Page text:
Version & SSafeProj, 1, true
  

Extracting the Latest Source File Set

The build script performs a get operation to extract the latest set of source files from VSS. It uses the assigned label to pull the correct set of source files. Source files are extracted into the common folder structure on the build server, as illustrated earlier in Figure 5.1.

The following script fragment shows how to perform the get operation by using the VSS command line.

' Current version number is maintained in the Version variable
WSHShell.Run "ss Get -I-Y -O@..\SSafeOut_Get.txt -VLVersion1." & 
 Version & SSafeProj, 1, true
  

Creating a New Latest Folder

The build process always copies generated assemblies into the Latest folder, to ensure that any file references used within multi-solution systems resolve to the latest assembly versions.

The build script initially renames the current Latest folder to LatestBackup and then creates a new (and empty) Latest folder. This allows the script to roll back to the output of the previous build if the current one fails.

Building Solutions with Devenv.exe

The script builds individual solutions by executing Devenv.exe, supplying at minimum the solution file name, the /rebuild switch (which ensures all output and temporary output files are deleted at the start) and the required solution configuration. The build script should execute Devenv.exe twice, once to generate a release build and once to generate a debug build. The following script fragment shows how to execute Devenv.exe.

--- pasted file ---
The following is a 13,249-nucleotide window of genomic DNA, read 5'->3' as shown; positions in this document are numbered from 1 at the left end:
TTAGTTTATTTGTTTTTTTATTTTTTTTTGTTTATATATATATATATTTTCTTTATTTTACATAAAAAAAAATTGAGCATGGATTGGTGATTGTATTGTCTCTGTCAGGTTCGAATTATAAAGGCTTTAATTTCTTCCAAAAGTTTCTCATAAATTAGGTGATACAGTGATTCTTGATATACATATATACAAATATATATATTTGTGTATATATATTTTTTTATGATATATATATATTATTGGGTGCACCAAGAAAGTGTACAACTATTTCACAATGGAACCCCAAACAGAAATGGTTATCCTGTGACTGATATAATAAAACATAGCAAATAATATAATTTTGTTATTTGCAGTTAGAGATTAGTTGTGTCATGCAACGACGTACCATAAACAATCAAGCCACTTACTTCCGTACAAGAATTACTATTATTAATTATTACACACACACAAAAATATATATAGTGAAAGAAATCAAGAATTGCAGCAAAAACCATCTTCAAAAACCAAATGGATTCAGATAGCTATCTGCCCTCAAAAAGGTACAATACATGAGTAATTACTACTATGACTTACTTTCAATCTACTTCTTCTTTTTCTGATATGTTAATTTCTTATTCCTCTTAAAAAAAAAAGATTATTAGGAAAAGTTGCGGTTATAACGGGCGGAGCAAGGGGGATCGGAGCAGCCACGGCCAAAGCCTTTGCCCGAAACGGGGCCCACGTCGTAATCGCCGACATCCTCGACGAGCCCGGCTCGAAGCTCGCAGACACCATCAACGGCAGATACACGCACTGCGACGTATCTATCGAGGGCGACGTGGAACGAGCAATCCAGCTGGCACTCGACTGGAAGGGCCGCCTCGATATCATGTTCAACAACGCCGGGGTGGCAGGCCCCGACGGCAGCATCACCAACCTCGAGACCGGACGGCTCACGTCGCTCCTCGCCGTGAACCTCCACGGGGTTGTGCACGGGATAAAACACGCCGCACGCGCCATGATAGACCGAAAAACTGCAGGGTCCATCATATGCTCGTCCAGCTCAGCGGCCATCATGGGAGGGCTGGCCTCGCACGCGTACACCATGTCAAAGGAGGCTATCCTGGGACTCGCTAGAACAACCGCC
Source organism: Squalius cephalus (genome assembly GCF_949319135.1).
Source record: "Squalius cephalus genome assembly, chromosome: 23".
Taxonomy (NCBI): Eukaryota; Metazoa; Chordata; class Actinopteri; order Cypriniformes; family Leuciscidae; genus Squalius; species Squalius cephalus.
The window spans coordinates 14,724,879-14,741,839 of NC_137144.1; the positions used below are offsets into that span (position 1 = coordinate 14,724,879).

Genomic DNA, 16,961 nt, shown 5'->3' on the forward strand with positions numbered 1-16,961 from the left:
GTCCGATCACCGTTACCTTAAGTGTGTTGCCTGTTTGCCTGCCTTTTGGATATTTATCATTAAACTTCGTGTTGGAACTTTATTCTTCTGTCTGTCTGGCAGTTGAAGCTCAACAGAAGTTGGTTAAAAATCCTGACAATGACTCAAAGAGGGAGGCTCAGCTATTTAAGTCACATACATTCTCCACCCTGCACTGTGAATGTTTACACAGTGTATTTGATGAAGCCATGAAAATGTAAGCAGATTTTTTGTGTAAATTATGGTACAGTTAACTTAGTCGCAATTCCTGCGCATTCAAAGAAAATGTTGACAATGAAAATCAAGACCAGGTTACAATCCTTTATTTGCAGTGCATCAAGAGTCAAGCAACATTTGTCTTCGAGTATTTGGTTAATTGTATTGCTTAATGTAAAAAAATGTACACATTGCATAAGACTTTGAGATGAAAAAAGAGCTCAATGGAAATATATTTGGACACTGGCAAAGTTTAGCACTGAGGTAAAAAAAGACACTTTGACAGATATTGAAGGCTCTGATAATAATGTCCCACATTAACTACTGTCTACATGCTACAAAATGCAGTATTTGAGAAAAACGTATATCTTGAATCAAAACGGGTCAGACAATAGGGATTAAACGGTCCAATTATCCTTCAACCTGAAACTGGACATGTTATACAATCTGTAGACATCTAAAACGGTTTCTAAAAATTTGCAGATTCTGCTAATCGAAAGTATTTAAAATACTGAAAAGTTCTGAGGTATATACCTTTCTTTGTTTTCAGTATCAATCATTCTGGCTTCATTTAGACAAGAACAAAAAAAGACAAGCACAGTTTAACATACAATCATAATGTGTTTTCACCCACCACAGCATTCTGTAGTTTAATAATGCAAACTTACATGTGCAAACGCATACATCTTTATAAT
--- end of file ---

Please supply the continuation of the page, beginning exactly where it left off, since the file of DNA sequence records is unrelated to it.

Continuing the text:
' Call devenv with the rebuild option (clean up previous build 
' leftovers), the specified build configuration, the out option to 
' enable logging to a file and finally the solution file to build 
' specified via the command line. A count is used when deriving the 
' log file name to ensure a separate log is generated for each solution
' build in a multi-solution system
WSHShell.Run "devenv /rebuild " & Config & " /out buildoutput" 
&Count& ".txt " & SolutionName, 1, true
  

The build script parses the output build log generated by Devenv.exe to see whether or not the latest solution build was successful.

For multi-solution systems that include cross solution file references, the release build of a particular solution must always be generated before the debug build to ensure that any file references can be resolved. This assumes that you set file references to the Release version of assemblies as advocated within Always Reference Release Builds with File References in Chapter 4, "Managing Dependencies."

Copying Output to the Latest Folder

Single solution or partitioned-single solution systems do not require a Latest folder because you use project references rather than file references to refer to inner-system assemblies. For these types of system, the build script can simply archive assembly output beneath the relevant build number folder.

For multi-solution systems however, after each solution is built, the output assemblies for all constituent projects must be copied to the Latest\Release or Latest\Debug folders in order to guarantee that projects that are built subsequently within other solutions reference the latest assembly versions.